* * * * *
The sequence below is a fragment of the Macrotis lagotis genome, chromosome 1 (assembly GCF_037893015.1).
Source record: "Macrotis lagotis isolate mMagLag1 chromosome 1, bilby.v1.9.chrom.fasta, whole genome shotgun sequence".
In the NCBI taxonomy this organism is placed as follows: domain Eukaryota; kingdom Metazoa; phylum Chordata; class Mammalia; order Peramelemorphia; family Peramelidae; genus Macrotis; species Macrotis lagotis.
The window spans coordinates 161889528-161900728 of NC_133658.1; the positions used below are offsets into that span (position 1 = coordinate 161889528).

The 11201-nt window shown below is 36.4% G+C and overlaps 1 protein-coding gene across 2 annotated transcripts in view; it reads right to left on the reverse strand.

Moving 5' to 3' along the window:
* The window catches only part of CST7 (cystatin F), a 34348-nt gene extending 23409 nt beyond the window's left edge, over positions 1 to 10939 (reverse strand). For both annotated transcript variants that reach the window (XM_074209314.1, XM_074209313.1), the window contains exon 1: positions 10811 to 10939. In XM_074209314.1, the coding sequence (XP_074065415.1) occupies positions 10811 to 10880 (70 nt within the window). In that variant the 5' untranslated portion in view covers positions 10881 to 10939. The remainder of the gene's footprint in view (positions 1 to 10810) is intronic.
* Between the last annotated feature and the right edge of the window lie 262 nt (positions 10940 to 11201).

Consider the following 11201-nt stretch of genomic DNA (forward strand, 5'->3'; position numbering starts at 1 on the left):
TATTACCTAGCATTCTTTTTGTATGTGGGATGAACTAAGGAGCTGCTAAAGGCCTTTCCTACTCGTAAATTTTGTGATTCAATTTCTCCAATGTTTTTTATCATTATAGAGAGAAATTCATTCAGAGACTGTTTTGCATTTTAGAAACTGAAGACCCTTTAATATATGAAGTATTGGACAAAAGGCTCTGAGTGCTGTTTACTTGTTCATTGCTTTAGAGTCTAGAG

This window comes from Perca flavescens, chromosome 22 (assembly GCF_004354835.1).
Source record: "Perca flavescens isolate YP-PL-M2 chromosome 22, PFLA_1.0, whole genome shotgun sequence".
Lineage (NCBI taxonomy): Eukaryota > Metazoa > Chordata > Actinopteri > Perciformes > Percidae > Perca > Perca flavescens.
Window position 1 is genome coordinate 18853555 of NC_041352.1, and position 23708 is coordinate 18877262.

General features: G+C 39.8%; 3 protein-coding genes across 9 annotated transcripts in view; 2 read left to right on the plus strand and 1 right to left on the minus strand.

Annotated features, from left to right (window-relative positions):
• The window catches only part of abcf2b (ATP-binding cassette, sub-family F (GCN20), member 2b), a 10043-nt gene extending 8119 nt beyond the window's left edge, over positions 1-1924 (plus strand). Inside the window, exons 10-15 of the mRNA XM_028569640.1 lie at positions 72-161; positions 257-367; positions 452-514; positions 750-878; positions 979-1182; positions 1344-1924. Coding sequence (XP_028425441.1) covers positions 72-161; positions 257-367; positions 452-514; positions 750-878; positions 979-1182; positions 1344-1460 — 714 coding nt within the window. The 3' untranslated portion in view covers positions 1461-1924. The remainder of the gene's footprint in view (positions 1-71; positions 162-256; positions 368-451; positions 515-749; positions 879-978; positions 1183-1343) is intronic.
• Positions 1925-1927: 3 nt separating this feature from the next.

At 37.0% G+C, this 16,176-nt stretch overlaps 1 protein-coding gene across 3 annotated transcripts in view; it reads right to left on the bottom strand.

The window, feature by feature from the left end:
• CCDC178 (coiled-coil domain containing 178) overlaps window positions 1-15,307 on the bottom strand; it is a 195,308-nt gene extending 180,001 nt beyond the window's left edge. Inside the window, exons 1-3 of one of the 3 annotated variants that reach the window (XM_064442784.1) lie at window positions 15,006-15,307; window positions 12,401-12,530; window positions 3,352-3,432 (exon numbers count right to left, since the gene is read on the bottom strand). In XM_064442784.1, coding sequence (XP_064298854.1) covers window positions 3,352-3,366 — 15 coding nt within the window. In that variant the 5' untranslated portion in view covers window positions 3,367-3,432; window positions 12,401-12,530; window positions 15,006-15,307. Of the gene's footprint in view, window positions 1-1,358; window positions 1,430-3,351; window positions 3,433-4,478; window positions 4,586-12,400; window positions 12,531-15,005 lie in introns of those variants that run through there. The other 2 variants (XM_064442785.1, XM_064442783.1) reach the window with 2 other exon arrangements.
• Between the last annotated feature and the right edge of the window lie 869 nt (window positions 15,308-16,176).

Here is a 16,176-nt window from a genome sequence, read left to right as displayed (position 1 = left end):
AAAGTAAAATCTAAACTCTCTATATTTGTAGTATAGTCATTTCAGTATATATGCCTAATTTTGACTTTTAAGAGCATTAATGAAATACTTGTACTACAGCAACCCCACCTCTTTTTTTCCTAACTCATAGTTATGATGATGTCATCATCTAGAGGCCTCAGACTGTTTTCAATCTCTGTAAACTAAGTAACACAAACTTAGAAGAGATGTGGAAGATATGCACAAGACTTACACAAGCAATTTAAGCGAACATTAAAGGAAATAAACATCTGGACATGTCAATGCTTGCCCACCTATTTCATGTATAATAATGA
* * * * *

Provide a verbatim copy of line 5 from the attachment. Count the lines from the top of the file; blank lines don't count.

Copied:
The 11201-nt window shown below is 36.4% G+C and overlaps 1 protein-coding gene across 2 annotated transcripts in view; it reads right to left on the reverse strand.